On some level, he makes sense. On another, it’s a complete cop-out. The trailer highlights quite clearly that they went with all sorts ideas that “don’t make sense in the physical world.” The challenge for the director is to figure out a way to make it work. Correction: In this case it’s up to the director and Sony Imageworks to figure it out. If they didn’t have the budget or the time to do Rhino properly, maybe they shouldn’t have done him at all.

Rhino Amazing Spider Man 2

As it stands, the walking tank outfit looks bad. Oscorp is genetically engineering everyone in the film accept the guy who calls himself “Rhino”? One would think that Oscorp would be keen on developing technology that would allow soldiers to coat themselves in Rhino-like skin. Get in bed with the government and the Department of Defense and it’s even harder to bring you down, right? I guess not.

Amazing Spider Man 2 Rhino fight

The images released for the trailer look like something straight from a Playstation or XBox game, and in some cases they look worse.

Amazing Spider Man 2 web swing

Do the special effects make Spidey look like The Amazing Rubber-Man, or am I just getting old, picky and spoiled? It’s hard to complain about Spider-Man movies when you’re old enough to remember a time when they didn’t exist… Maybe I should just count my blessings and focus on the positive — namely, the story.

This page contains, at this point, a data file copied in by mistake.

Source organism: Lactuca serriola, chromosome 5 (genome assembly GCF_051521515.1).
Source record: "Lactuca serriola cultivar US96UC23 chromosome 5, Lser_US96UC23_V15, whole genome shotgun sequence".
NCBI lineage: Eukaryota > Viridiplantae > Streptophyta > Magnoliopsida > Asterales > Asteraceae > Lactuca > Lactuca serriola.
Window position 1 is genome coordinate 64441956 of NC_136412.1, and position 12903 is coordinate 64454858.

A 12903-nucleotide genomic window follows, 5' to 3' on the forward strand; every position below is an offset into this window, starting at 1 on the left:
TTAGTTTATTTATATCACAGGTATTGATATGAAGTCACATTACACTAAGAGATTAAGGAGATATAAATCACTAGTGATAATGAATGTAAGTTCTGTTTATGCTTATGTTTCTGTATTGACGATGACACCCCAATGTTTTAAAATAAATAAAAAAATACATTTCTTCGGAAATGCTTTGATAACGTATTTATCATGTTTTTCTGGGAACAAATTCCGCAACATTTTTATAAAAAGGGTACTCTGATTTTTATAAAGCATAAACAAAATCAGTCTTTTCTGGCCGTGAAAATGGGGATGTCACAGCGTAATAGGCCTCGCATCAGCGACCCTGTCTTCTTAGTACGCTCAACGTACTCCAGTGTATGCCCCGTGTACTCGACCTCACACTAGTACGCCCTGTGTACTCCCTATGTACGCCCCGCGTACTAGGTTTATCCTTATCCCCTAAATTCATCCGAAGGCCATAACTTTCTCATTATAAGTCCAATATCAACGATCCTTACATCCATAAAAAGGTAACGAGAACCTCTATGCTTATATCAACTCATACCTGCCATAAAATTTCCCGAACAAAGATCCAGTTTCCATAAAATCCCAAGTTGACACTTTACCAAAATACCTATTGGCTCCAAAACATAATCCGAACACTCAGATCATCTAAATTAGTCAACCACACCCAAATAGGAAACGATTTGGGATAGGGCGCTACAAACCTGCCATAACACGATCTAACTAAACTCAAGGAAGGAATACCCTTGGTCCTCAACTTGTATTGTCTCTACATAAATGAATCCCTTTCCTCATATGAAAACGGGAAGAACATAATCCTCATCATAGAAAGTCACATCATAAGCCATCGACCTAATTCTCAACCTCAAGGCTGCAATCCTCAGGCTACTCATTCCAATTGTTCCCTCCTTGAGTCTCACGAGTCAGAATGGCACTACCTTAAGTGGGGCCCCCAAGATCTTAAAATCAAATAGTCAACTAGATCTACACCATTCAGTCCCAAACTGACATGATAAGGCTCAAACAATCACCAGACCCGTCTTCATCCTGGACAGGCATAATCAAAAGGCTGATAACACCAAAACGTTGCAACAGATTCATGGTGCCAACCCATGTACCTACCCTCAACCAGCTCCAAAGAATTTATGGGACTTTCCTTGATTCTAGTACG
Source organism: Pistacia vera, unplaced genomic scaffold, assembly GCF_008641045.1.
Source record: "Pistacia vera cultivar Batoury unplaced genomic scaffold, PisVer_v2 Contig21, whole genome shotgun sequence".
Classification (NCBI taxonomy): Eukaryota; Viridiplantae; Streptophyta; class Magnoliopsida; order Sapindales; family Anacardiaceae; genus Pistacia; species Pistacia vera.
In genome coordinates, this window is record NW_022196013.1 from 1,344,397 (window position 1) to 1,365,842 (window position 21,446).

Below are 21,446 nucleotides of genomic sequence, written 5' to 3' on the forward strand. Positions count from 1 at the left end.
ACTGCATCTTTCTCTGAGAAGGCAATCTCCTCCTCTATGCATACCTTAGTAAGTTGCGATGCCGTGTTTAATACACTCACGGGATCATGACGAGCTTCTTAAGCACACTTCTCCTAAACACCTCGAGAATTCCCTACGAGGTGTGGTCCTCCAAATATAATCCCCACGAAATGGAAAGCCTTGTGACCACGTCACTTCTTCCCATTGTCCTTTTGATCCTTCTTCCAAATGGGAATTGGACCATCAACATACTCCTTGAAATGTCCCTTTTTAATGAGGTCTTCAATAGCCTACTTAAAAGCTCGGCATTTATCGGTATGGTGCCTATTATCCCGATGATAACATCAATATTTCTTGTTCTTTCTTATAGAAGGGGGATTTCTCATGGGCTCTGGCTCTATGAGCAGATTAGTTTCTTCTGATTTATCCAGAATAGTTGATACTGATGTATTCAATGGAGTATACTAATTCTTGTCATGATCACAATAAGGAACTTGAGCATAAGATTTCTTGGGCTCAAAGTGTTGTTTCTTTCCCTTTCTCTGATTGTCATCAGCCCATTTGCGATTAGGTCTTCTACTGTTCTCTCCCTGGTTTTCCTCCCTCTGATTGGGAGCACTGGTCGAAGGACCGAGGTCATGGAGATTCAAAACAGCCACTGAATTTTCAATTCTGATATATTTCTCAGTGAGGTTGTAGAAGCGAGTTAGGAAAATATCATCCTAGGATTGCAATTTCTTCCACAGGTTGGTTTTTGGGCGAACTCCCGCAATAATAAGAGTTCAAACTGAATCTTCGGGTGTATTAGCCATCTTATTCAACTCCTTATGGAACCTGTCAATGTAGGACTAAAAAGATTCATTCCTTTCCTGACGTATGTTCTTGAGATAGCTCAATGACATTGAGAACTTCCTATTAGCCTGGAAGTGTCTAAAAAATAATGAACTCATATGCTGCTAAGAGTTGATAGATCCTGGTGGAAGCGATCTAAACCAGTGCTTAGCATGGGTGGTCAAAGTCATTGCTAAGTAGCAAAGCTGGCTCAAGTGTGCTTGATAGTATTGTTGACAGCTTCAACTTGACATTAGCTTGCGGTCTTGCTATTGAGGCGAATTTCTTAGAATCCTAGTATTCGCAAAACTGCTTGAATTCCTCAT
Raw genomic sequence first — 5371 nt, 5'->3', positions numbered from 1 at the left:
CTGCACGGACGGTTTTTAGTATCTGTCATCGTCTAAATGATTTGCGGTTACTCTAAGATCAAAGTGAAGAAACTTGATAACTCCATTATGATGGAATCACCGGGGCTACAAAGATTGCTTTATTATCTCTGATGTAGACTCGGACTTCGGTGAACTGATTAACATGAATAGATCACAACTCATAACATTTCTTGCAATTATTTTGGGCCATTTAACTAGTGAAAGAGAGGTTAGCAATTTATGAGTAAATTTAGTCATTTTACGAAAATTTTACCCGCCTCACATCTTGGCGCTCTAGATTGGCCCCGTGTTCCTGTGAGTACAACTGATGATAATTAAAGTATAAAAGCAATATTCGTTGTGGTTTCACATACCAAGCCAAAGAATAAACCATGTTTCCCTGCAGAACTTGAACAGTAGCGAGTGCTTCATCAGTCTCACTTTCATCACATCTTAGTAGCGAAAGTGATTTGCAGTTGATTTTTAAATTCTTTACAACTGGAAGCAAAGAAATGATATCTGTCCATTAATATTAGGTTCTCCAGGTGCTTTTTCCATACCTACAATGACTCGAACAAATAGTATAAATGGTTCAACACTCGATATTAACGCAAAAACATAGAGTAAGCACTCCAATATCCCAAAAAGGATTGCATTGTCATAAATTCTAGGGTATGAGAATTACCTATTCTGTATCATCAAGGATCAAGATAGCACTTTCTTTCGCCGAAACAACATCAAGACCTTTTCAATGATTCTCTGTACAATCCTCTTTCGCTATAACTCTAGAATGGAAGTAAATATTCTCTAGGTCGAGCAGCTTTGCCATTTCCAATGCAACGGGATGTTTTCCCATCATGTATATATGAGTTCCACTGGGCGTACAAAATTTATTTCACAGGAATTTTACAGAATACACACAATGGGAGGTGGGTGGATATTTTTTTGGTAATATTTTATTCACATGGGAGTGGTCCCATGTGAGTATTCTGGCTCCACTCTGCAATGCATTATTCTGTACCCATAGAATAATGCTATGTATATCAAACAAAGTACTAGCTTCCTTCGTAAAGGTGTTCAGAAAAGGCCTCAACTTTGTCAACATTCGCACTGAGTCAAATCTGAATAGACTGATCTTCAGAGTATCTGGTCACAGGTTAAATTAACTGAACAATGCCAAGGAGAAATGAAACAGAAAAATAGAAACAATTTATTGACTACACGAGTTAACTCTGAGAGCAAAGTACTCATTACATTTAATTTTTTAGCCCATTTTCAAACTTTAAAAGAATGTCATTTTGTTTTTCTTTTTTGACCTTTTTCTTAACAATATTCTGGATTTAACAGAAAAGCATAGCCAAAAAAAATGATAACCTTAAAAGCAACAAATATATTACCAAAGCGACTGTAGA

As it pertains to creating intrigue, Mr. Webb gets high marks:

Marc Webb: I don’t want to reveal to much of the plot but Peter learns things about his past, and at one point his future, provocative ways.

“Secrets have a cost, but the truth does to.’ I think there’s a line that Aunt May said in the first move, which was: “Secrets have a cost, Peter.” We recap that line and re-imagine it a little bit. She said ‘I once told you that secrets have a cost, but the truth does too,’which means that any way you cut it there’s going to be challenges ahead.

The big prominent villain in the film is Electro, but there are many adversaries Spider-Man is going to have to face. But the evil empire — the consistent thing between them all — is the evil empire known as Oscorp, or what’s becoming this evil empire. And I think that’s something that may inform people’s viewing of the trailer. Questions will be answered. … I wouldn’t say it’s a dark movie, but there is very powerful forces at work that are emanating from Oscorp. Oscorp is the place from which all nasty things emerge in this movie, and Spider-Man is going to have to confront that.